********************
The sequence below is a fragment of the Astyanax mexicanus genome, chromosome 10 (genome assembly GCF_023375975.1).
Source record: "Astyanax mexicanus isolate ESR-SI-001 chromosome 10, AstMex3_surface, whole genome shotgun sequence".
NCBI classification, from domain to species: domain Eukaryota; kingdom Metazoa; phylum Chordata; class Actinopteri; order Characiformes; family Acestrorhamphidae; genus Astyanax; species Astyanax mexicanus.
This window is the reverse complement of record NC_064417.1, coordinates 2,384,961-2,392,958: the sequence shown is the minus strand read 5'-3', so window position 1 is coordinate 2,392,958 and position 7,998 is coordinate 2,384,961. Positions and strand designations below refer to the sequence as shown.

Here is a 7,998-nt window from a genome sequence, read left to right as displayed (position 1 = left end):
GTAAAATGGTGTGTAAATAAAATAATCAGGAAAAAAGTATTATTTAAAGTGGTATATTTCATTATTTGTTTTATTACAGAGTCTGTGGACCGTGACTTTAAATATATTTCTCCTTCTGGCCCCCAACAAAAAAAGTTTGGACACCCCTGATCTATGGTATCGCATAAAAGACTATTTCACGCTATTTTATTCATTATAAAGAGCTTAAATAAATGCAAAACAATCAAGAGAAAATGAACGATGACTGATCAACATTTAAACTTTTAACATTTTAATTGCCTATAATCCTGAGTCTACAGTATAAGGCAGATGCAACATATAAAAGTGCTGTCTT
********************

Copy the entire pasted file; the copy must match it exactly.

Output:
The sequence below is a fragment of the Astyanax mexicanus genome, chromosome 10 (genome assembly GCF_023375975.1).
Source record: "Astyanax mexicanus isolate ESR-SI-001 chromosome 10, AstMex3_surface, whole genome shotgun sequence".
NCBI classification, from domain to species: domain Eukaryota; kingdom Metazoa; phylum Chordata; class Actinopteri; order Characiformes; family Acestrorhamphidae; genus Astyanax; species Astyanax mexicanus.
This window is the reverse complement of record NC_064417.1, coordinates 2,384,961-2,392,958: the sequence shown is the minus strand read 5'-3', so window position 1 is coordinate 2,392,958 and position 7,998 is coordinate 2,384,961. Positions and strand designations below refer to the sequence as shown.

Here is a 7,998-nt window from a genome sequence, read left to right as displayed (position 1 = left end):
GTAAAATGGTGTGTAAATAAAATAATCAGGAAAAAAGTATTATTTAAAGTGGTATATTTCATTATTTGTTTTATTACAGAGTCTGTGGACCGTGACTTTAAATATATTTCTCCTTCTGGCCCCCAACAAAAAAAGTTTGGACACCCCTGATCTATGGTATCGCATAAAAGACTATTTCACGCTATTTTATTCATTATAAAGAGCTTAAATAAATGCAAAACAATCAAGAGAAAATGAACGATGACTGATCAACATTTAAACTTTTAACATTTTAATTGCCTATAATCCTGAGTCTACAGTATAAGGCAGATGCAACATATAAAAGTGCTGTCTT